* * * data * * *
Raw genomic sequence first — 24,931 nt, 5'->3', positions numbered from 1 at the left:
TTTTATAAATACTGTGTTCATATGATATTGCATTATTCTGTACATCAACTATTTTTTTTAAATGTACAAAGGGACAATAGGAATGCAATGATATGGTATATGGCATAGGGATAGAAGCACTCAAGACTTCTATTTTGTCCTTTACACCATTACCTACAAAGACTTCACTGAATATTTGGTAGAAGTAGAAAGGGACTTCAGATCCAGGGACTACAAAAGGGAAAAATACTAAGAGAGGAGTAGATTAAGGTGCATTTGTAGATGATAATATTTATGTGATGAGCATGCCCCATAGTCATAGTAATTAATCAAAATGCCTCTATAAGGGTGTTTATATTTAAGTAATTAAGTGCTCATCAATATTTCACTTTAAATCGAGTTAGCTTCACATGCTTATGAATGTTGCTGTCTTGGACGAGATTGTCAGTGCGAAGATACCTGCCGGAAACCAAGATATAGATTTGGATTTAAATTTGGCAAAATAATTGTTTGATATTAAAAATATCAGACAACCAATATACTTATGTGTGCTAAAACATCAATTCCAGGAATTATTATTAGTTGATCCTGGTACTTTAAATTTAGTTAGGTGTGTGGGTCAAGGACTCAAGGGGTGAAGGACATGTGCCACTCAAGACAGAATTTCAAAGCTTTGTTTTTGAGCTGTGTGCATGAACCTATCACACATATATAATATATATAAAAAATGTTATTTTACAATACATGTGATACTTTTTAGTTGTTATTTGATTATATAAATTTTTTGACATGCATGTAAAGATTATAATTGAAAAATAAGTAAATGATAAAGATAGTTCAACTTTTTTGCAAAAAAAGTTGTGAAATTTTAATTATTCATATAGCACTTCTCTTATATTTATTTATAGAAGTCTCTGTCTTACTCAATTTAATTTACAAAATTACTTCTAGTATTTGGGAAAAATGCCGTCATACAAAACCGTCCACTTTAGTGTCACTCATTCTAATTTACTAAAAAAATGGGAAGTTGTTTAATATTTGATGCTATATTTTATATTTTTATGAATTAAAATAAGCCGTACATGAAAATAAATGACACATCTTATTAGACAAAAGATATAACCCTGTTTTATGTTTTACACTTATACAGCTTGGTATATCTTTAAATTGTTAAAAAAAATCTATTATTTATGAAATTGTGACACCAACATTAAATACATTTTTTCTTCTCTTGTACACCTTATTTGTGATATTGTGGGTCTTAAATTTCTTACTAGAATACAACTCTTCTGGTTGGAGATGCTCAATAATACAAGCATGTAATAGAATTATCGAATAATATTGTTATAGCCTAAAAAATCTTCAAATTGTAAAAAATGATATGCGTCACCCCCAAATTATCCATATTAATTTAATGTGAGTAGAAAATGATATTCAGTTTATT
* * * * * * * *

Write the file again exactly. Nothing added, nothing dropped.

Raw genomic sequence first — 24,931 nt, 5'->3', positions numbered from 1 at the left:
TTTTATAAATACTGTGTTCATATGATATTGCATTATTCTGTACATCAACTATTTTTTTTAAATGTACAAAGGGACAATAGGAATGCAATGATATGGTATATGGCATAGGGATAGAAGCACTCAAGACTTCTATTTTGTCCTTTACACCATTACCTACAAAGACTTCACTGAATATTTGGTAGAAGTAGAAAGGGACTTCAGATCCAGGGACTACAAAAGGGAAAAATACTAAGAGAGGAGTAGATTAAGGTGCATTTGTAGATGATAATATTTATGTGATGAGCATGCCCCATAGTCATAGTAATTAATCAAAATGCCTCTATAAGGGTGTTTATATTTAAGTAATTAAGTGCTCATCAATATTTCACTTTAAATCGAGTTAGCTTCACATGCTTATGAATGTTGCTGTCTTGGACGAGATTGTCAGTGCGAAGATACCTGCCGGAAACCAAGATATAGATTTGGATTTAAATTTGGCAAAATAATTGTTTGATATTAAAAATATCAGACAACCAATATACTTATGTGTGCTAAAACATCAATTCCAGGAATTATTATTAGTTGATCCTGGTACTTTAAATTTAGTTAGGTGTGTGGGTCAAGGACTCAAGGGGTGAAGGACATGTGCCACTCAAGACAGAATTTCAAAGCTTTGTTTTTGAGCTGTGTGCATGAACCTATCACACATATATAATATATATAAAAAATGTTATTTTACAATACATGTGATACTTTTTAGTTGTTATTTGATTATATAAATTTTTTGACATGCATGTAAAGATTATAATTGAAAAATAAGTAAATGATAAAGATAGTTCAACTTTTTTGCAAAAAAAGTTGTGAAATTTTAATTATTCATATAGCACTTCTCTTATATTTATTTATAGAAGTCTCTGTCTTACTCAATTTAATTTACAAAATTACTTCTAGTATTTGGGAAAAATGCCGTCATACAAAACCGTCCACTTTAGTGTCACTCATTCTAATTTACTAAAAAAATGGGAAGTTGTTTAATATTTGATGCTATATTTTATATTTTTATGAATTAAAATAAGCCGTACATGAAAATAAATGACACATCTTATTAGACAAAAGATATAACCCTGTTTTATGTTTTACACTTATACAGCTTGGTATATCTTTAAATTGTTAAAAAAAATCTATTATTTATGAAATTGTGACACCAACATTAAATACATTTTTTCTTCTCTTGTACACCTTATTTGTGATATTGTGGGTCTTAAATTTCTTACTAGAATACAACTCTTCTGGTTGGAGATGCTCAATAATACAAGCATGTAATAGAATTATCGAATAATATTGTTATAGCCTAAAAAATCTTCAAATTGTAAAAAATGATATGCGTCACCCCCAAATTATCCATATTAATTTAATGTGAGTAGAAAATGATATTCAGTTTATT